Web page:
Mary Costello talks about her wonderful debut novel, Academy Street. Then, in light of the Supreme Court decision June 27 declaring Texas’s restrictive law on abortion clinics unconstitutional, we re-air our 2015 interview with Katha Pollitt about her book, Pro.
It is perhaps a banal observation that we live our lives on the inside far differently than the selves we project to others. Mary Costello’s debut novel Academy Street illumines this internal self in her spare and moving portrait of the novel’s protagonist Tess.
Academy Street follows Tess from her early childhood in western Ireland through her relocation to New York as a nurse, single mother and retiree, ending finally with a family reunion at her brother’s funeral back in Ireland.
The novel opens with a signal event: the loss of Tess’ mother at the age of seven. The shock renders her mute for several years, but even after she recovers her speech, she cannot shake the sense of standing apart from others.
Throughout her life, she carries forward a kind of social muteness. Yet her inner life is rich, filled with tender observations of the minute details of existence — the flight of a bird, a visit to a museum.
Largely undistracted by relationships, she is free to train her attention inward to examine her own feelings and her reactions to the external world. As she grows older and then old, a deep sense of connection to life as it is lived blossoms despite — or perhaps even because — of the repeated losses she experiences.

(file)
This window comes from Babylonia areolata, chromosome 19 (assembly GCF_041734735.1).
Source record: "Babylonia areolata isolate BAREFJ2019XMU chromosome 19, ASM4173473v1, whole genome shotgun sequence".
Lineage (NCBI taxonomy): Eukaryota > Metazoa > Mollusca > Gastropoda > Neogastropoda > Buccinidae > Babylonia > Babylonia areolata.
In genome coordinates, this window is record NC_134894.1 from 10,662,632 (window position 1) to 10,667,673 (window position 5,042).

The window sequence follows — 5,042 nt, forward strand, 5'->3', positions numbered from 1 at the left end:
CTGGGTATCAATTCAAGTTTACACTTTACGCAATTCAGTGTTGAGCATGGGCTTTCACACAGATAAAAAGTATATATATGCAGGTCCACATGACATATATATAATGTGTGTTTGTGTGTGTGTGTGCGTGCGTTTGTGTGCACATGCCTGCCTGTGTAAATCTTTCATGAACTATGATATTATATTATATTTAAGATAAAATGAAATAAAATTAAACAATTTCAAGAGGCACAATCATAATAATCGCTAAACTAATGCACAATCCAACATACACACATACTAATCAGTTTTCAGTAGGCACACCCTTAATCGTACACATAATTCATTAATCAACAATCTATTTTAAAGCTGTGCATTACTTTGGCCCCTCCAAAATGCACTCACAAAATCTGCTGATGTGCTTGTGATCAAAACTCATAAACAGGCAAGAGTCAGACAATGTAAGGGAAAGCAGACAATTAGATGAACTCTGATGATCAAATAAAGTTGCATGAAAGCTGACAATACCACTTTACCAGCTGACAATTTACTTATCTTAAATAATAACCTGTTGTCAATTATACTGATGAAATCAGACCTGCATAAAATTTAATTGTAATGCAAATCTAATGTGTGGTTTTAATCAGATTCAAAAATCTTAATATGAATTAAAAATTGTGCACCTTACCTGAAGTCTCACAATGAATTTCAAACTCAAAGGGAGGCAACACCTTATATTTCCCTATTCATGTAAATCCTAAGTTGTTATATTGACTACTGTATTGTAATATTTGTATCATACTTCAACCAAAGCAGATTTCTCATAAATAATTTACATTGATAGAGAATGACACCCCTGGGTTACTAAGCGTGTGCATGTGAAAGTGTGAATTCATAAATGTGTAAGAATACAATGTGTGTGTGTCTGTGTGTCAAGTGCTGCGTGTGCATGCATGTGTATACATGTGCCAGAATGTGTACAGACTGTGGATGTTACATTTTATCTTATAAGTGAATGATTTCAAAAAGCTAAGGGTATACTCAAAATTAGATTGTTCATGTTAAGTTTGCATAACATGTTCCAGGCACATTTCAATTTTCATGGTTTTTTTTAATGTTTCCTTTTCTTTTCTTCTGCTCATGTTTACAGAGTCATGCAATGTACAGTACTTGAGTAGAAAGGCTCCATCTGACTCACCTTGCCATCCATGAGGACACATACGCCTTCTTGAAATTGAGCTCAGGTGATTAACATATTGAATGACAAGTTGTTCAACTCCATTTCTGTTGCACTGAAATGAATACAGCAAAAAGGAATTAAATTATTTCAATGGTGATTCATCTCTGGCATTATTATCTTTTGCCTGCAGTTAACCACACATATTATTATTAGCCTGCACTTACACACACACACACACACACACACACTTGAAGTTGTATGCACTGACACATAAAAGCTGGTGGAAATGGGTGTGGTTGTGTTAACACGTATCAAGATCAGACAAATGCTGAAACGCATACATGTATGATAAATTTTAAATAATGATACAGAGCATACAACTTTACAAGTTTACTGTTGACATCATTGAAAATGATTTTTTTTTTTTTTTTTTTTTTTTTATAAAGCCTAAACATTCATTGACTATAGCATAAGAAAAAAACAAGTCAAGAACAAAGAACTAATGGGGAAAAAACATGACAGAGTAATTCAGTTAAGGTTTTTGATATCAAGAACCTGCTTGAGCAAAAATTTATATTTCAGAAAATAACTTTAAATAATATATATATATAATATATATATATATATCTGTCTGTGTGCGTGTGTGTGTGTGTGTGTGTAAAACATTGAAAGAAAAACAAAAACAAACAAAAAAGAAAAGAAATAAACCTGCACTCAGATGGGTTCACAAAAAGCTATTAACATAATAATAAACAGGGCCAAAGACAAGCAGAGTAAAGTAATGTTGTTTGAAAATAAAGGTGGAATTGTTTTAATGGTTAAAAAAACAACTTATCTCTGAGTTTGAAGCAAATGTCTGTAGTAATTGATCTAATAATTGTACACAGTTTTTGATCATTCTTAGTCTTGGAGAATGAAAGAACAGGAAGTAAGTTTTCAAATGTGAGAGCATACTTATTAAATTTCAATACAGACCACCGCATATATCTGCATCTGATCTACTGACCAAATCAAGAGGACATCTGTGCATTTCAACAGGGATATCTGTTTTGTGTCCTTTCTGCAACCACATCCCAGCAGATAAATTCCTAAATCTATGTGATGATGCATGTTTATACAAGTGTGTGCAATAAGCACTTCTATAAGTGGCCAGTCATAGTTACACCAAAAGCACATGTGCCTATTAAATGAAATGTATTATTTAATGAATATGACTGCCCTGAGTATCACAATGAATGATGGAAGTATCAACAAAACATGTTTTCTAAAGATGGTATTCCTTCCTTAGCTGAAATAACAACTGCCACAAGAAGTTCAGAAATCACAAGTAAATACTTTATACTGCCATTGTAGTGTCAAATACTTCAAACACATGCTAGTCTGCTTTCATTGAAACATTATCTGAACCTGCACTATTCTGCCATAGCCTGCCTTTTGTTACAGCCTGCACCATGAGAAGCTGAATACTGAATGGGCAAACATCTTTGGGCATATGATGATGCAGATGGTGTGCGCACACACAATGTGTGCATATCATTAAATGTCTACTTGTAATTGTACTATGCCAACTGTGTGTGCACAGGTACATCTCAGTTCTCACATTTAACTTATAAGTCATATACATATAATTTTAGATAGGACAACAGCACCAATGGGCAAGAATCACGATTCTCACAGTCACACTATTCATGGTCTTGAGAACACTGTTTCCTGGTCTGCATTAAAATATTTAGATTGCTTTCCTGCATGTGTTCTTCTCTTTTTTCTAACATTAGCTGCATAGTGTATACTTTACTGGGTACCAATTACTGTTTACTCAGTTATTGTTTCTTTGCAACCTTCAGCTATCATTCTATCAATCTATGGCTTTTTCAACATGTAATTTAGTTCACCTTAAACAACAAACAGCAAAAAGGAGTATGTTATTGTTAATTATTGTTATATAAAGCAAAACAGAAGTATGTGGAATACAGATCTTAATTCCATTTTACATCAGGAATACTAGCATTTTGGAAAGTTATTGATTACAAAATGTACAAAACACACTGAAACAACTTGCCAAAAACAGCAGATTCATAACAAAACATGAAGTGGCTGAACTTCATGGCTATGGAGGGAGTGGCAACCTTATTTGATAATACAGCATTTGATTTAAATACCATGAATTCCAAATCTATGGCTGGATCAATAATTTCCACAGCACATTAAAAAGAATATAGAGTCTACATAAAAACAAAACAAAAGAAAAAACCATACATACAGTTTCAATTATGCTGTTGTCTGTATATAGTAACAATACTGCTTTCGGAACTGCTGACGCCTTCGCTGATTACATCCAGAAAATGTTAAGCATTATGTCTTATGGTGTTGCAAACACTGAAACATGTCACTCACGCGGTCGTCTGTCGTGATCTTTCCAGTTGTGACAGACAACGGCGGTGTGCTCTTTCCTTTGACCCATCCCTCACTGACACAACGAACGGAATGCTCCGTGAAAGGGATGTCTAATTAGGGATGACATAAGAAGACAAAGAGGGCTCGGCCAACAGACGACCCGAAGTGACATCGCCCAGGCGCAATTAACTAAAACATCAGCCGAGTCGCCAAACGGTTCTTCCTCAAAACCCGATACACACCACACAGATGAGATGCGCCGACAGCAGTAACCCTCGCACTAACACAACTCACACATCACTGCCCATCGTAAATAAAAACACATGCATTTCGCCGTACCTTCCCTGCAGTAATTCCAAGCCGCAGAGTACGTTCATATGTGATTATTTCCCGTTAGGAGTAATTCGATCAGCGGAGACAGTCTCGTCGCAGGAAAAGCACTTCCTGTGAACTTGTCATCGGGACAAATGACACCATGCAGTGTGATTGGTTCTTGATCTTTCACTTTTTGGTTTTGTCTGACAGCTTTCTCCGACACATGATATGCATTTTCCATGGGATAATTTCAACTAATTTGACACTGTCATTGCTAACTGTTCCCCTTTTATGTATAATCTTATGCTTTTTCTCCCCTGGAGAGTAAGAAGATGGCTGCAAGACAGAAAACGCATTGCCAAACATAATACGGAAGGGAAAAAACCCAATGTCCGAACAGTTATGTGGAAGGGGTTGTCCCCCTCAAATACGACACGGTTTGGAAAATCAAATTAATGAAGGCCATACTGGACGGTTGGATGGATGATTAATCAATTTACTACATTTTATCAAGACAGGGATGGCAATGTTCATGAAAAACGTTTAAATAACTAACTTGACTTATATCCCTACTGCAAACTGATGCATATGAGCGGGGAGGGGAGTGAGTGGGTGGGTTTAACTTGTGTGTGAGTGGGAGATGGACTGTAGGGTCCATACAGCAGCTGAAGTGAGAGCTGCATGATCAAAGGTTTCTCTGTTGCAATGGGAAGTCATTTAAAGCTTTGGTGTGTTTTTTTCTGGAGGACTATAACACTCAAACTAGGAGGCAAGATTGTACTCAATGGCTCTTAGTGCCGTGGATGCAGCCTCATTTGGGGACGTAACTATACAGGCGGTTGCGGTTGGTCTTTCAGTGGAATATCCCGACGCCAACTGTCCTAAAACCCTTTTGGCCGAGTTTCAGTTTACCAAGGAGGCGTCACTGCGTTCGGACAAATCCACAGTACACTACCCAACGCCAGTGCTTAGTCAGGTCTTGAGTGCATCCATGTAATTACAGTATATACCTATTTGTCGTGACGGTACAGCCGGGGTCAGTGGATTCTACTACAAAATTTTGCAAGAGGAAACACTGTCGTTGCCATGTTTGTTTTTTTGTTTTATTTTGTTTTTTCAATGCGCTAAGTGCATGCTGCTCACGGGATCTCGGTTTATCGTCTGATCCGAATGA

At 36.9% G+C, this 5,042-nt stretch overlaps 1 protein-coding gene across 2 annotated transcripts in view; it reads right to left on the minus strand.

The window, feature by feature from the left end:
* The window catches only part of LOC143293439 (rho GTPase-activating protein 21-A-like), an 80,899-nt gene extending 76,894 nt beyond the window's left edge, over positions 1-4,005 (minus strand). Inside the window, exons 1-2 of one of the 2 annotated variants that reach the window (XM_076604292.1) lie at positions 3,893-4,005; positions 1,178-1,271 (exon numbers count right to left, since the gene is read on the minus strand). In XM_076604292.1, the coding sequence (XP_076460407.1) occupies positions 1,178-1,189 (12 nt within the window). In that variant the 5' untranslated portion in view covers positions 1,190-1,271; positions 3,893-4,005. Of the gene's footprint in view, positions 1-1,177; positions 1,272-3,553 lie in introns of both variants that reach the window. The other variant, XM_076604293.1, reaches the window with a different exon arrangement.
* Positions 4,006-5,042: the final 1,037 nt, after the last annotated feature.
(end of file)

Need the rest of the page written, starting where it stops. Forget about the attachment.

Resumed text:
Over the seven decades the novel covers, a portrait emerges of a woman who treads a solitary path, beginning in fear and confusion and ending with a measure of peace and wisdom.
Mary Costello’s first book was a story collection, The China Factory, published in 2012. Academy Street is published by Picador.
On June 27, the US Supreme Court struck down a Texas law that severely restricted access to abortion clinics. The law required clinics to conform to onerous hospital operating room standards, instead of outpatient clinic standards that are widely recognized to be safe. The Supreme Court declared the law unconstitutional, thereby calling similar laws in other states into question.
Perhaps some of the justices read Katha Pollitt’s 2015 book, Pro: Reclaiming Abortion Rights. We spoke with Pollitt about the book in February 2015 and replay that conversation.